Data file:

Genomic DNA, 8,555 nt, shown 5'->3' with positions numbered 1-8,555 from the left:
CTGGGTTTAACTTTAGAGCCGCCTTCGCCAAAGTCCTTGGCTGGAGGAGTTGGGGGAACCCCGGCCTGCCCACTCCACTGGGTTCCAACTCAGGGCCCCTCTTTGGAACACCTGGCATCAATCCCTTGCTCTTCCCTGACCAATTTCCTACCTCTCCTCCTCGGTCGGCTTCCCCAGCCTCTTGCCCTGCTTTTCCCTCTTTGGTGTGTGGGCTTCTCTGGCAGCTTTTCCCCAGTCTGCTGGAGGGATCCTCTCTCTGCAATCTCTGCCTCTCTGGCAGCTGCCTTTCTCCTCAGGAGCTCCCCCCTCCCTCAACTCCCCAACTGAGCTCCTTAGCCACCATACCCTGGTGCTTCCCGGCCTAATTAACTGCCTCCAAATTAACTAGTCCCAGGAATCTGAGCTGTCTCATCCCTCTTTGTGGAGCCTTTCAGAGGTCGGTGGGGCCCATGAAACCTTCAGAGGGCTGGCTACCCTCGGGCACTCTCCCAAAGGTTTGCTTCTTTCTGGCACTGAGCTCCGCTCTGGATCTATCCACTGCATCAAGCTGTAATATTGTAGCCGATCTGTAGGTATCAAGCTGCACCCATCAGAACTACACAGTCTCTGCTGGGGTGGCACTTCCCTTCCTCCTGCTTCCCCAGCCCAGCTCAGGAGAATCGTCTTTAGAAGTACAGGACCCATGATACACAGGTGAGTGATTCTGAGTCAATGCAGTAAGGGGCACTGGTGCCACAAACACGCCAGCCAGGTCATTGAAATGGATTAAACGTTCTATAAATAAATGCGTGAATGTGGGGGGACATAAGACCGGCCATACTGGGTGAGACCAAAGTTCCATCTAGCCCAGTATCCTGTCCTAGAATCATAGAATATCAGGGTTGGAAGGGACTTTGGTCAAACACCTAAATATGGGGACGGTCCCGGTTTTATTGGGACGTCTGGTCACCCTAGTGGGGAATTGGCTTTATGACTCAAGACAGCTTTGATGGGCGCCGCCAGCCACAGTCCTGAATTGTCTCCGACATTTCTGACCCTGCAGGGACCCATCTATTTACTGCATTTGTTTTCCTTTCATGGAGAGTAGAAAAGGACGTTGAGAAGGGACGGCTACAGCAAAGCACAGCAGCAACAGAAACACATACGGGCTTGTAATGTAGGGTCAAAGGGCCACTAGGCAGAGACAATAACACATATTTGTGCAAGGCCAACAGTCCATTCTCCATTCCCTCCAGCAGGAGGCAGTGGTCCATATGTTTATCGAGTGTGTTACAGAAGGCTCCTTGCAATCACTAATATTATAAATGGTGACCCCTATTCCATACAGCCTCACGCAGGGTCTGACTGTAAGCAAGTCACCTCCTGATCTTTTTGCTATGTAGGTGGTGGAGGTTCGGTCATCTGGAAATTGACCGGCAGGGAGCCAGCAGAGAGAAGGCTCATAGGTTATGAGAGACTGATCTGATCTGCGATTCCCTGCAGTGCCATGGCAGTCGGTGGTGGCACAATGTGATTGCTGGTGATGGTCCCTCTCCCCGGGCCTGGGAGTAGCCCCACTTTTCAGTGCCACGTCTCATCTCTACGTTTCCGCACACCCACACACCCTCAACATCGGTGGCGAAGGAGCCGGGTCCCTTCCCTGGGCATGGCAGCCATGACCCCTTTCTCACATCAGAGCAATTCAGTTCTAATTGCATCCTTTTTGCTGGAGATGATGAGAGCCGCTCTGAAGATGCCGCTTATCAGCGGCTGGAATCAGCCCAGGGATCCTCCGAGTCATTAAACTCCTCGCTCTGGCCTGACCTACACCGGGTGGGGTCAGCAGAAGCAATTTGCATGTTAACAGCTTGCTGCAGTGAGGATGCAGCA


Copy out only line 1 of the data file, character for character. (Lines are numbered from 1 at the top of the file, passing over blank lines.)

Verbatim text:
Genomic DNA, 8,555 nt, shown 5'->3' with positions numbered 1-8,555 from the left: